By Katherine Sayre
Lina Cordova prayed each night for her husband's safe return to her and their two children during World War II.
"I used to pray every night, every night I would pray, 'Please God, bring him home,'” Cordova said. "I didn't care how he [came] home – without an arm or without a leg – as long as he came home to me and the kids.''
While Alfredo Cordova was away fighting on Europe’s battlefields, Cordova wrote him two or three times a week. When he wrote back, the letters were sometimes censored, some passages blacked out, she says.
Cordova also sent Alfredo packages with cans of Vienna sausages and cookies. To make the cookies, she cut back on the rationed sugar used in other foods and saved up for her baking. Other items she recalls being rationed included gasoline and nylon stockings. The stockings were 75 cents per pair, and each woman was allowed only two pairs – if they were available, that is.
"The lines were almost a block long of people trying to get into Montgomery-Ward to buy nylons," she said.
Cordova was born in 1921 in Pena Blanca, N. M., a small town about an hour's drive from Albuquerque. She was the eighth of 15 children her mother gave birth to, but one of only five who lived past the age of 4. Cordova's father, Jacobo Martinez, was a sheep herder and worked as a coal miner during the Great Depression. He also farmed wheat, which he took to grind at a mill north of town.
"I used to love seeing the big piles of wheat," Cordova said. "I used to say, 'It looks like gold.'"
Life was tough in the Southwest in those days. Cordova recalls that before World War I, her father was tending sheep in the Magdalena Mountains. One night, bandits came in a truck and blindfolded him before making off with all of his lambs.
"They took him to Magdalena 20 miles away and dropped him off. That meant he had to walk to his home in Socorro 30 miles away. While going there, his feet suffered frostbite. He then had to walk to Albuquerque [another 75 miles] to get medical care.
"They had to amputate the toes from both feet, and for that reason he did not go to service in World War I," she explained.
When Cordova’s father died in 1936, her mother, Fulgenica Sanchez Martinez, had to support their family, so she worked in a sewing factory, which they used to call "The Sewing Project." To help the family, one of Cordova’s brothers taught school during the winter and attended a local university during the summer.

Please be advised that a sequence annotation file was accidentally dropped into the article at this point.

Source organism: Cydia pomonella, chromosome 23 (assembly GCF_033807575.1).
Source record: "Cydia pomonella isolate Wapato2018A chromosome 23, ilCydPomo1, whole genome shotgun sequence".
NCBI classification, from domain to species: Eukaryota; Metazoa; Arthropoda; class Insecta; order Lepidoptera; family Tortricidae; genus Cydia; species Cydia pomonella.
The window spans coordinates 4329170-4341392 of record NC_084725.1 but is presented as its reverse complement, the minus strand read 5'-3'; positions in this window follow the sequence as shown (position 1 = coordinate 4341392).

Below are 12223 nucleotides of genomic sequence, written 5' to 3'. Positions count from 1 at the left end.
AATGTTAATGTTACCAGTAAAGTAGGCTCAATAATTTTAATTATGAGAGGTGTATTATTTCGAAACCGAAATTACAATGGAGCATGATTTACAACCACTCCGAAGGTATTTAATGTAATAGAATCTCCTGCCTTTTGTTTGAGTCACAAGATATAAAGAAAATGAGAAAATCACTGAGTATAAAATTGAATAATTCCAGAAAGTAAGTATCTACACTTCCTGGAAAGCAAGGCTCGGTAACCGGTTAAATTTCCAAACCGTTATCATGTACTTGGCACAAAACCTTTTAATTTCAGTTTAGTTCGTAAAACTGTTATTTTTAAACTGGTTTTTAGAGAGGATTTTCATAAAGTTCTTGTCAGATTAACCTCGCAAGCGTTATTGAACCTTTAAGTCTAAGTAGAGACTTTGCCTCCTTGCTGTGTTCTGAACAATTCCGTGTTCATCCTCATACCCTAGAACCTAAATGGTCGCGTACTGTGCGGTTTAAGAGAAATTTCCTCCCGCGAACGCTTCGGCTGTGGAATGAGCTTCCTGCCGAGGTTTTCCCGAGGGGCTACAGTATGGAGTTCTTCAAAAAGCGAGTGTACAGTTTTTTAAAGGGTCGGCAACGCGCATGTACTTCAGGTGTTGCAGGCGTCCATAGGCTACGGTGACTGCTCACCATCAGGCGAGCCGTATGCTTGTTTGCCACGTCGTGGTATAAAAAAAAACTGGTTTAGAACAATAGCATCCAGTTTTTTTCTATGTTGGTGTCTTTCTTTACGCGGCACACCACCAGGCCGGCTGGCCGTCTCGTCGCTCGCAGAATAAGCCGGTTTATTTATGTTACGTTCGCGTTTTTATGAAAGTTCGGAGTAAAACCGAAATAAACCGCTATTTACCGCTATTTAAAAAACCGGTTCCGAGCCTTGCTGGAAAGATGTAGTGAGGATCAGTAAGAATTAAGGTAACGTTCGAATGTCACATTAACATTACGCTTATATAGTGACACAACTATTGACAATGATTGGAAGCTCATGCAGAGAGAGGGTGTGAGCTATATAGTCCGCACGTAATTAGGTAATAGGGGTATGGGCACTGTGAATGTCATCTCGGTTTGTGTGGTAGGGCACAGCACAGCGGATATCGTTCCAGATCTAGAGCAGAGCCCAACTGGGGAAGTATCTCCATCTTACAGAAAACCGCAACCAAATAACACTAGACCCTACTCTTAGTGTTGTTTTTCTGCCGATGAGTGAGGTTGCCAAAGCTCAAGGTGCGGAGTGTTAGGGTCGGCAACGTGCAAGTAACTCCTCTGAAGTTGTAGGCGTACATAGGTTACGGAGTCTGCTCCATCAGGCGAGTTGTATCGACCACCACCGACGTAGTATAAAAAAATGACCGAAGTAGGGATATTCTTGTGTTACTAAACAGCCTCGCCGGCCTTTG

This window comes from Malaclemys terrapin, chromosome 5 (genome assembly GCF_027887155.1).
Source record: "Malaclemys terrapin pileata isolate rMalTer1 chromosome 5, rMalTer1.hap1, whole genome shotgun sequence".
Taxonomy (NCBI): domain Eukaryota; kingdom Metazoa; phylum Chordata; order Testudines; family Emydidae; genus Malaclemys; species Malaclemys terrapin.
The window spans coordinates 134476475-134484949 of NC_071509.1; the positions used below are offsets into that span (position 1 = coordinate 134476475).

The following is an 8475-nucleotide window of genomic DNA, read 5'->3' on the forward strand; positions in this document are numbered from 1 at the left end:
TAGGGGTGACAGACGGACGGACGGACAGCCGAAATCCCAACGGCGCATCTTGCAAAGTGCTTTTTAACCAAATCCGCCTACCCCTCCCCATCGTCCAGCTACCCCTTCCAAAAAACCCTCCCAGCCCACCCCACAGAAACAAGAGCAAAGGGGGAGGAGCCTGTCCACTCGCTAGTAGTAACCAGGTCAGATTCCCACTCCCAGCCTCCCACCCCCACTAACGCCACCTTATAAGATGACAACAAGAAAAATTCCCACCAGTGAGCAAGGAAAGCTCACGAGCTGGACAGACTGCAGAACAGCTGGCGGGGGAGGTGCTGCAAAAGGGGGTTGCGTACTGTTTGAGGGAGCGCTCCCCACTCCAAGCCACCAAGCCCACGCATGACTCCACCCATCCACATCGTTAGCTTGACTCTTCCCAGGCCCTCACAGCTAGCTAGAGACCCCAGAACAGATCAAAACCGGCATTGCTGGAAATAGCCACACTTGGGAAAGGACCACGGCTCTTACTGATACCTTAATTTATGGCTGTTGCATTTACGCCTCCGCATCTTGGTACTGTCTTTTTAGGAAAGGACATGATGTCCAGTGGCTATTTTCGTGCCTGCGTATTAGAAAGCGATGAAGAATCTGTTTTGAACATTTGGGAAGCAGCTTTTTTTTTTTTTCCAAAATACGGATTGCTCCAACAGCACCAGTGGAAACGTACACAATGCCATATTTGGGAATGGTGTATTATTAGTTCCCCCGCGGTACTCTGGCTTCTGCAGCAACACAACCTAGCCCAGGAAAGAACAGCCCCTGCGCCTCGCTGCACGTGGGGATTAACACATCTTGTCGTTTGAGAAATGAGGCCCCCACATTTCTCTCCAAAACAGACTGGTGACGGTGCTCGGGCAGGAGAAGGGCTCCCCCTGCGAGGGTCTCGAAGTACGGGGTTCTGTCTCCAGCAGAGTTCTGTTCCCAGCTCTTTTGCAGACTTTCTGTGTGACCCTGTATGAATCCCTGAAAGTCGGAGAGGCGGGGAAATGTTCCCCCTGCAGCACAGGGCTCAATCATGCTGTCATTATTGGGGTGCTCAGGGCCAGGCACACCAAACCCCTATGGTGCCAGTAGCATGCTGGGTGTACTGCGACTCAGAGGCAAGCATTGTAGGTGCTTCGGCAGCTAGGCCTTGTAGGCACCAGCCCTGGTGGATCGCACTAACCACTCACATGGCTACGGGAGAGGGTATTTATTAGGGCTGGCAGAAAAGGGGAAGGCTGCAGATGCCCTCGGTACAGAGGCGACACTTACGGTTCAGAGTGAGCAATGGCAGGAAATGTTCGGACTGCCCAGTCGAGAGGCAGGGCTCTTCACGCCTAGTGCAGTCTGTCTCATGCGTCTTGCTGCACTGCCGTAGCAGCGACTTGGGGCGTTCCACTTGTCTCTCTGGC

Cordova attended a public school taught by Catholic nuns because there was a shortage of teachers.
"I didn't know a word of English when I went to school," she said. "With the sisters, you had to learn or else. They were very strict."
In the summer of 1938, when Cordova was 15, she met her future husband. Alfredo was popular because he was the only young person with a car. One summer day, as she was walking with her cousin, they heard an automobile coming up the road.
"Just as we got to a big cottonwood tree by the road, the car pulled up," Cordova said.
She met Alfredo that day, but didn’t see him again until fall, when school resumed. They didn’t date until she was 16, and they were married in May of 1940, toward the end of her senior year.
The couple moved to Albuquerque to live with Alfredo's parents while he searched for a job. He found work at a restaurant, serving ice cream and milkshakes for 15 cents an hour.
"It was hard days for us," she said. "It was the end of the Depression, but it was still hard."
The Cordovas’ first child was stillborn, but in 1941 Cordova gave birth to a baby girl, Naida. In 1942, she had a son, Alfredo Jr. Instead of going to a doctor for the deliveries, she went to a midwife, who charged $25 for a male and $20 for a female.
Cordova laughs when recalling midwives charged more for a male than a female, saying she didn't know why there was a price difference.
In 1943, the Cordovas went to San Diego, Calif., to find work because Alfredo heard jobs were available there. He was successful in finding employment and they bought two acres of land, on which they’d planned to build a house. But just as their new life began, Alfredo was drafted into the Army. The family decided to move back to Albuquerque before he reported for duty. Alfredo paid $150 for a Plymouth, and the same day they began a three-day journey back to Albuquerque.
After Alfredo left for the war – he faced combat in France, Germany and Austria – Cordova and her two children lived with his parents. Her in-laws insisted on taking the tires of the car off, because they didn’t believe women should drive. Needless to say, Cordova has seen the roles of women change drastically.
"When I was young, every decision was made by my husband," she said.
Today, Cordova has an equal voice.
"I guess he figured sometimes my ideas were better than his,'' she said, "so we'd work it out."
Cordova recalls sitting on the front porch writing letters to Alfredo while he was away, and that she sometimes saw the faint glow of tiny bicycle headlights approaching. She knew bicycles delivered telegrams with bad news about wounded or dead soldiers, so she’d pray no one was bringing her tragic news about Alfredo.
"One night they gave me a scare. [The messenger] was looking for an address. My heart sank. Luckily, it was not for me," she said.
Cordova scoured local papers, which ran the names of men returning from the war. One day she found Alfredo’s name on a list – two years after his departure.
"Oh, we were so happy he was coming home," she said.
After he returned, the Cordovas had a third child, a daughter named Dorothy.
"God was good to me," Cordova said.
Mrs. Cordova was interviewed at the Albuquerque Veterans Center on Nov. 2, 2002, by Maggie Rivas-Rodriguez.